2020年1月30日 星期四

Your Friday Briefing

Friday, Jan 31, 2020 | View in browser
Good morning.
We’re covering the panic around the Wuhan coronavirus, a battle for Gandhi’s legacy and Brad Pitt’s beauty trap.
By Melina Delkic
The Costa Smeralda cruise ship docked in Civitavecchia, Italy, where experts tested a passenger for coronavirus on Thursday.   Guglielmo Mangiapane/Reuters

Coronavirus shuts borders and fuels xenophobia

Russia closed off part of its 2,600-mile eastern border to China as the number of confirmed cases worldwide surpassed 7,700, by far the most still in China. Here are the latest updates.
More than a dozen countries, including the U.S., are isolating patients and screening travelers from China. No deaths from the respiratory disease have been recorded outside mainland China, where the toll rose to 170.
Fears that a sick passenger had the coronavirus led the Italian authorities to block more than 1,000 people from disembarking a cruise ship in a port town, until the passenger and her husband could be tested. And from Asia to Canada, the panic has unleashed anti-Chinese sentiment.
In the U.S.: The first person-to-person transmission, the husband of a woman who recently returned from Wuhan, was documented in Illinois.
World Health Organization: Officials declared the outbreak a global health emergency. The declaration has no force of law or practical effect, but it adds urgency to any W.H.O. appeal for money to fight it.
The Daily: Our latest episode is about the virus.
Opponents of India's new citizenship law sat in for a silent protest at a mosque in New Delhi on Thursday, the 72nd anniversary of Mohandas Gandhi's assassination.   Saumya Khandelwal for The New York Times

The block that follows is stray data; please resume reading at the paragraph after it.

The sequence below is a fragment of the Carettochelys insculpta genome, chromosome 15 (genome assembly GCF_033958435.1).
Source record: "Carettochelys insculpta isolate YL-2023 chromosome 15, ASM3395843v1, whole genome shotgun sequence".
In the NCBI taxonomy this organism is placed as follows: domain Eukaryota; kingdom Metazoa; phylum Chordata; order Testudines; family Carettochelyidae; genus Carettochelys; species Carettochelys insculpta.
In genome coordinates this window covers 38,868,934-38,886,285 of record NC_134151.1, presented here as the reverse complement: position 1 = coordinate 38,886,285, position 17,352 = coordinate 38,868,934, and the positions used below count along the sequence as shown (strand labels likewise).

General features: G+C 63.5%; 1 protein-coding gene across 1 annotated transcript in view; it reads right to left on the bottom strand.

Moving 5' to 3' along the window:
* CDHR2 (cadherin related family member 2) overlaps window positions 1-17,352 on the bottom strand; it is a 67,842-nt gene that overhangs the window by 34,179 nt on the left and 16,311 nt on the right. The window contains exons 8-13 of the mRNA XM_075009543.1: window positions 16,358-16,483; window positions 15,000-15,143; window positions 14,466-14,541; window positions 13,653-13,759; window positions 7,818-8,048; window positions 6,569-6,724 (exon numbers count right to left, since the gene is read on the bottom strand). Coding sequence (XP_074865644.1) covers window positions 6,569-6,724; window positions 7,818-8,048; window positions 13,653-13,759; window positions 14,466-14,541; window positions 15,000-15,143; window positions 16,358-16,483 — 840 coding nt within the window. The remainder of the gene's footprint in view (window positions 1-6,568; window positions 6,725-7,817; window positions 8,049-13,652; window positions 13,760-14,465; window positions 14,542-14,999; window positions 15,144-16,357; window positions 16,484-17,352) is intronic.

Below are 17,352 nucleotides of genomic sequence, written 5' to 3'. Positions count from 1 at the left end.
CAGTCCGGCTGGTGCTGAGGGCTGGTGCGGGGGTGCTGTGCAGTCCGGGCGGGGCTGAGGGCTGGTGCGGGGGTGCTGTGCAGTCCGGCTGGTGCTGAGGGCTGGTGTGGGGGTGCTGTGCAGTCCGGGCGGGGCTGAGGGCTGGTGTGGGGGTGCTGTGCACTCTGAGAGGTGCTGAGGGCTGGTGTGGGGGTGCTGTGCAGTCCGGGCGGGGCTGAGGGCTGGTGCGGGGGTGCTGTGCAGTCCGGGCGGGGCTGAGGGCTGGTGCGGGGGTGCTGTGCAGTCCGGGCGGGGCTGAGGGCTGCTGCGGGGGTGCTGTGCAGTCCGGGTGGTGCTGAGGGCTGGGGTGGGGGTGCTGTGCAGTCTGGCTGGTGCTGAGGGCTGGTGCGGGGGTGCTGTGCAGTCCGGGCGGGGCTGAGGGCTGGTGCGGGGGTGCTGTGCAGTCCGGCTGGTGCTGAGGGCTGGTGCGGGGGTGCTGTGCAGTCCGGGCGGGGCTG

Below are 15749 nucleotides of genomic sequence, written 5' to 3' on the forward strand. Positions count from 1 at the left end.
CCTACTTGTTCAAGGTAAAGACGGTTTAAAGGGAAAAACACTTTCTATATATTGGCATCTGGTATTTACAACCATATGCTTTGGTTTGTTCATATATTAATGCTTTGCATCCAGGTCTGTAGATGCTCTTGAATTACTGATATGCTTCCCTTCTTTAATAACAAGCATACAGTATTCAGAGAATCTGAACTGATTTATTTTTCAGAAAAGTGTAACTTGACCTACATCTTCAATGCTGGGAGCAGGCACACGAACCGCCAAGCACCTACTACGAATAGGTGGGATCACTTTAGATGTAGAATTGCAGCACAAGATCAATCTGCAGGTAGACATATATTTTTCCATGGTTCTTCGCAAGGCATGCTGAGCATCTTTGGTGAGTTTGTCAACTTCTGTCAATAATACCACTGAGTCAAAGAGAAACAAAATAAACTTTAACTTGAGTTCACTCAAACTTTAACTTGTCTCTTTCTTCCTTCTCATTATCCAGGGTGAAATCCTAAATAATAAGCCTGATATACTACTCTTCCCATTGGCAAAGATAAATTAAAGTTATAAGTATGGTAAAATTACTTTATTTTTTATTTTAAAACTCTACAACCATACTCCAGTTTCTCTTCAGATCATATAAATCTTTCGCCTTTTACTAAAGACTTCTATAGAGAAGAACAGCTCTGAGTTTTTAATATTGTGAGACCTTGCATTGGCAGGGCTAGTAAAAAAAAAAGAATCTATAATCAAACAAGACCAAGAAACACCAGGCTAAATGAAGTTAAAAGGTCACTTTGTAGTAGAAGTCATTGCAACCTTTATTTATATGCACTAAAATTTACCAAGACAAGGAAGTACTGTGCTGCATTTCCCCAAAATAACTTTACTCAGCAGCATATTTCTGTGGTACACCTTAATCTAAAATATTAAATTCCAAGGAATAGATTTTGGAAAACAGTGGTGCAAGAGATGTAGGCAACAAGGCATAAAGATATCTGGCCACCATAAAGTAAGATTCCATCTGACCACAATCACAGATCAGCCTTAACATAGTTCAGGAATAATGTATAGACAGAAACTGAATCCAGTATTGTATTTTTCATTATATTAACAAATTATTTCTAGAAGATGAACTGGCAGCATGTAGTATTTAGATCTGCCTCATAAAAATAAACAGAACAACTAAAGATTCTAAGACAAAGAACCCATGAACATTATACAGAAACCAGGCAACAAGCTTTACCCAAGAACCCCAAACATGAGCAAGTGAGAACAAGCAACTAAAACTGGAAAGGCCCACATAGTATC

Who gets to claim Gandhi?

The Indian icon is being pulled into the growing tension between Prime Minister Narendra Modi and protesters challenging his Hindu-centric vision for India.
Mr. Modi and his Bharatiya Janata Party have invoked Gandhi in speeches and pamphlets, saying he would have supported a contentious citizenship law.
The protesters — who see the law as discriminatory, with the potential to strip Muslims of citizenship — point out that Gandhi sought protections for Muslims.
Where Gandhi stood: He envisioned the peaceful coexistence of Muslims and Hindus under a secular government. He was killed 72 years ago by a Hindu nationalist nurtured by the same hard-line group that shaped Mr. Modi.
Quotable: “You can’t have Einstein without relativity,” said a biographer of Gandhi. “You can’t have Darwin without evolution. And you can’t have Gandhi without Hindu-Muslim harmony.”
A woman holding up flags for the European Union and Britain in Brussels on Thursday.  Francisco Seco/Associated Press

Brexit is here (a headline years in the making)

Britain is scheduled to formally withdraw from the European Union on Friday, after more than three years of confusion, political division and missed deadlines.
At 11 p.m. local time, the end of that chapter will arrive, a relief to many Brexiteers.
But a potentially volatile new chapter — in which London and Brussels try to hash out a trade deal by the end of the year — is just beginning as Britain enters a transition phase.
Fun detail: The E.U. gave a last seal of approval to the withdrawal agreement on Thursday. The end was undramatic and bureaucratic (that is, quintessentially Brussels): Four dry, procedural questions were emailed to the 27 nations in the European Council with instructions to respond with “yes,” “no” or “abstain.” You can expect a lot of steps in the process to be this muted.

If you have eight minutes, this is worth it

Brad Pitt and the beauty trap

Justin Metz
William Bradley Pitt was born in 1963. But Brad Pitt, our co-chief film critic writes, sprang forth in a 13-second scene in the 1991 film “Thelma & Louise” in which the camera panned from his chest to his face in an “ode to eroticized masculine beauty.”
Ever since, his life has been closely watched and his acting skills undervalued — by the academy, fans, journalists and casting directors alike. But what he’s really done is create complex and understated portrayals of masculinity.